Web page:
DEFICIENCY JUDGMENT: Guide to Deficiency Judgment

Deficiency Judgment
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No one ever wants to face foreclosure, talk more of a deficiency court ruling on their assets. Unfortunately, it is not about what we want but what we were able to manage and control. If your loan payment is up to date, and under control, it would never amount to a foreclosure or a deficiency judgment. However, unexpected events such as the loss of a job, economic downturns, prolonged illness, or disability are some of the reasons why people get stuck with them. So what is a deficiency judgment, and how do debtors manage debt or prevent a creditor from filing one against them? This guide is an overview of what deficiency Judgment in real estate is, and we will also examine the rules guiding this ruling in Florida.

Deficiency Judgment

Anyone who takes out a loan intends to pay it back. Unfortunately, that is often not the case. Although the lender takes certain measures to protect themselves, there are still records of defaulted loan payments. A loan provider will most likely begin the foreclosure procedure if you stop making payments on your mortgage loan, and this may lead to a deficiency judgment in real estate. However, creditors only use this means when debtors owe a big sum.

What Is Deficiency Judgment In Real Estate?

A deficiency judgment is a court ruling that permits a creditor to get more money from a debtor. However, before a creditor gets this ruling, there are preceding events. The first is that a debtor had defaulted on his loan payment. This usually leads to the creditor taking seizure of the asset which the loan was used to purchase. When this happens, the loan provider sells the asset to recoup the obligation. However, the proceed from the asset may be insufficient in covering the amount borrowed.  When this happens, the creditor is forced to get a deficiency judgment to recover the remaining balance.

Moreso, a creditor must be in a state that recognizes deficiency judgments and also prove that the asset was sold at a fair price before it will be granted.  Deficiency judgments are most common in mortgage foreclosure.

How Does Deficiency Judgment Work?

A deficiency judgment is a court ruling that allows a lender to collect more funds from a debtor who has defaulted on a loan if the loan’s secured property isn’t enough to pay off the full obligation. It applies to any secured loan, such as a vehicle loan and a confiscated property sold for less than the lender owes on it. 

There are several reasons why a debtor is unable to pay his loan. One of such is a downturn and economic conditions such as the covid-19. Loan providers try to avoid this situation by insisting on a mortgage deposit. But before that, they calculate the loan amounts based on the property’s appraised value. Then the deposit is requested to ensure that in the event of default, they get back their loan with the asset in question. 

Unfortunately, the measures taken to ensure payment is made sometimes fail and when this happens, the creditor applies for foreclosure. There are times when the money raised from a foreclosure sale does not cover the loan. This is when the creditor applies for a deficiency judgment to recover loans from debtors in real estate. However, he must present proof to the court that the asset sold and the initial deposit did not cover the loan in question. The proof is demanded to ensure a creditor is not trying to collect more than is due from a debtor.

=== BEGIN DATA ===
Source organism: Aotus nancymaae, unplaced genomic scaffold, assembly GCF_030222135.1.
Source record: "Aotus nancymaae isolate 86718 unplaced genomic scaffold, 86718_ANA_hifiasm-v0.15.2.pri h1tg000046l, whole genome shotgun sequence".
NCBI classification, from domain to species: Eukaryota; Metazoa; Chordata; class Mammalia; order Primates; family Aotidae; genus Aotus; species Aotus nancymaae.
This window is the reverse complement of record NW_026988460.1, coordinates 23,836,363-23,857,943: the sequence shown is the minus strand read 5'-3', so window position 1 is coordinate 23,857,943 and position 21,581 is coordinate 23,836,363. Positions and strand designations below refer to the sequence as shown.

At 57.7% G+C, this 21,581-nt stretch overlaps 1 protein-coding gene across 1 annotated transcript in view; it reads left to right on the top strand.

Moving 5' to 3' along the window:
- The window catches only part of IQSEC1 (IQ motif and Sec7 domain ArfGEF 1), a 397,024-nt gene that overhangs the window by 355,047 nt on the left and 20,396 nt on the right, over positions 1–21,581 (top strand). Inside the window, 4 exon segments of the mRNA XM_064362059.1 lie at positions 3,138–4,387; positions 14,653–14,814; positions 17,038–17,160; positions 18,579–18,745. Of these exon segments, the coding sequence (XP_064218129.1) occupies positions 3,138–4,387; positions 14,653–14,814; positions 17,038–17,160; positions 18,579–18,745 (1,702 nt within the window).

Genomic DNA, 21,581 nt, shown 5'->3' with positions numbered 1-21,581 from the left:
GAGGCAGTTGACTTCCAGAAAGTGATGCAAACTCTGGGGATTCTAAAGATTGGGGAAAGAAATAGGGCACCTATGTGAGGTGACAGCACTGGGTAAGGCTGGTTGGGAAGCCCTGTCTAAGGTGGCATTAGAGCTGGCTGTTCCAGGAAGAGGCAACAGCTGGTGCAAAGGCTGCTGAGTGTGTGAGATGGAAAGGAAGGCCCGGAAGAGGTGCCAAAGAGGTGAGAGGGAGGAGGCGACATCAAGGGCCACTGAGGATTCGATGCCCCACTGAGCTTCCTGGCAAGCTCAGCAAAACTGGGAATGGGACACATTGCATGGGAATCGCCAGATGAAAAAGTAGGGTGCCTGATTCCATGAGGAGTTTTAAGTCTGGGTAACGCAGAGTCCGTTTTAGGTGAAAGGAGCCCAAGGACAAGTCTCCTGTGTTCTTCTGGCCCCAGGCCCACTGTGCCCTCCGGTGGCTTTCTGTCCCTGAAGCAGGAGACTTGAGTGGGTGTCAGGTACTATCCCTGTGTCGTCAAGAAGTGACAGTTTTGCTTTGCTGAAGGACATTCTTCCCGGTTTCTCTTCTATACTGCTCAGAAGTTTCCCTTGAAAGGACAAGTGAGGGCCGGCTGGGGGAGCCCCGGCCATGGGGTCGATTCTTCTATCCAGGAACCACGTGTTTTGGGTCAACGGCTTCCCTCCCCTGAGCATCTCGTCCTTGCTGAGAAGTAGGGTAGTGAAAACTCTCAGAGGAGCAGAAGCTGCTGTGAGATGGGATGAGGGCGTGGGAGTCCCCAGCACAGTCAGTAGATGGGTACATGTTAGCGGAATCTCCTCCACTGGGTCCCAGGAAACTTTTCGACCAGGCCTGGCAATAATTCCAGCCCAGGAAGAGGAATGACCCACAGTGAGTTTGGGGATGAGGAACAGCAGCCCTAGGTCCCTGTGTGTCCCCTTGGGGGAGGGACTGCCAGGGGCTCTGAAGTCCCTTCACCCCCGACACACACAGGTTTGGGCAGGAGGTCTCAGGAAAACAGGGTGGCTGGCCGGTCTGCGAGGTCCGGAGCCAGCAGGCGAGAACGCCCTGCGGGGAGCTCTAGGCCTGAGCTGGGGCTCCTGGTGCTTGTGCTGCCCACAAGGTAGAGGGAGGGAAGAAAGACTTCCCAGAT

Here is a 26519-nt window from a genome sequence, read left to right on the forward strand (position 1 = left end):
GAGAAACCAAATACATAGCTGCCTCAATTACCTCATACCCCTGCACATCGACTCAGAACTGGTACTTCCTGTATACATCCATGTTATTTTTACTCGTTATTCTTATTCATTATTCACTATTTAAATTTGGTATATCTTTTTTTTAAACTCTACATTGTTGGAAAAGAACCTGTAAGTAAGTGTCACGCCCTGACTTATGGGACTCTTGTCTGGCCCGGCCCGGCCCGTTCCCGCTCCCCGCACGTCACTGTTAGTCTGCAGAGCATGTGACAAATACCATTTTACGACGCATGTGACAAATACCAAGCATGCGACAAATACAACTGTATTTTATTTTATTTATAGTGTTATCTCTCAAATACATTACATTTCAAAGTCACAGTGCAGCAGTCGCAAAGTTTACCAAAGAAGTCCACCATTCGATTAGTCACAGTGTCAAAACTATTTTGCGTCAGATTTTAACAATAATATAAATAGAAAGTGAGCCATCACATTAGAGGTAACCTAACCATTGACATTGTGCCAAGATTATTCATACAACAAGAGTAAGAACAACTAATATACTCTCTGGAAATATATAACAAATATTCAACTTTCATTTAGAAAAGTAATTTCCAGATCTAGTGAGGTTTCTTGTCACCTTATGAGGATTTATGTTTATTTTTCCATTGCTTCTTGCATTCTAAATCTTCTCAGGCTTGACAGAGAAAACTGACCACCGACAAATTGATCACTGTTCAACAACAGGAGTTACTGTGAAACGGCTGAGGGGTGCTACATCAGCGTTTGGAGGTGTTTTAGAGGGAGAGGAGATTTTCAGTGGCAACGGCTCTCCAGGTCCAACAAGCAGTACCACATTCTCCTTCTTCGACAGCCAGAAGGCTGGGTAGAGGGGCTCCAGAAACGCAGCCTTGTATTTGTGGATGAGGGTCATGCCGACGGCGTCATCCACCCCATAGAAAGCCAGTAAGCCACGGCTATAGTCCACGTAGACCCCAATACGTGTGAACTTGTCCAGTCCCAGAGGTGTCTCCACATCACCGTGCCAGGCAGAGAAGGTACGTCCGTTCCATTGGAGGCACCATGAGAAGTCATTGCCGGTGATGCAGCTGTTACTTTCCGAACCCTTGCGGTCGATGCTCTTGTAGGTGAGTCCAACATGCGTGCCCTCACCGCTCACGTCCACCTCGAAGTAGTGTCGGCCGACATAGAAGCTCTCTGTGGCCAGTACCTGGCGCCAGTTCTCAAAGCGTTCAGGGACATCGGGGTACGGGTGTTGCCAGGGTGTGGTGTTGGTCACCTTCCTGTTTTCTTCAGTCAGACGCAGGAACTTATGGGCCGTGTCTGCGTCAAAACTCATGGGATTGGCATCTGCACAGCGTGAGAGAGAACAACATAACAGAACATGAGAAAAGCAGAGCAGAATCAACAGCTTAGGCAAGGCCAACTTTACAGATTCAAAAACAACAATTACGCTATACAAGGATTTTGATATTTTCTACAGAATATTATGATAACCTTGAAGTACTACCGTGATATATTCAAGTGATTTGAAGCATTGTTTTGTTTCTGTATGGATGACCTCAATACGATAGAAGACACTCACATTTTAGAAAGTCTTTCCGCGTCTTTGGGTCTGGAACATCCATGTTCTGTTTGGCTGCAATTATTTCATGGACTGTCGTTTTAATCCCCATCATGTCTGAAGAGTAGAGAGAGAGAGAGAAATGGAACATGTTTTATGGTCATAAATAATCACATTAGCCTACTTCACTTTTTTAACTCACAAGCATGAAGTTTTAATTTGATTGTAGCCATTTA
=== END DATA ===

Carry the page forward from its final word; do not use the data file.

How Do Creditors Get back Loans with Deficiency Judgments?

Having received a deficiency judgment against a debtor, they can do either of the following to get their money. 

  1. Seize the money in the creditor’s account
  2. Garnish creditor wages
  3. Place a lien on other property the creditor owns.

How Do Lenders Collect Deficiency Judgment?

After a foreclosure in real estate, not every state permits a deficiency judgment. However, if they are permitted in your state, and you have carried out a foreclosure sale. Apply to the court with the necessary documentation.

Steps to Creditors’ Deficiency Judgment

When a debtor default on payment, the following steps will guide your action from foreclosures to getting your deficiency judgment.

  1. Find out if your state permits judicial or nonjudicial foreclosure.
  2. If your state permit a judicial foreclosure, file a complaint, if it does not, then simply proceed with your foreclosure application.
  3. Seize asset
  4. Appraise asset if it is a house
  5. Compare listing price
  6. Sell off asset
  7. Request for judgment if the sales proceed did not meet the loan
  8. Present the evidence of sales, proof of listing, and appraisal.
  9. Get approval
  10. Take relevant action against the debtor

The evidence limits the loan provider from selling the asset below the market value. 

Debtors Protection Against Deficiency Judgments

In protecting oneself from a court ruling, debtors can do either of the following; 

  1. Seek to be exempted by the creditor
  2. Offer to renegotiate your payment plan with the lender
  3. File a legal appeal against the court judgment to have it overturn
  4. Declare personal bankruptcy

Duration Of  Deficiency Judgments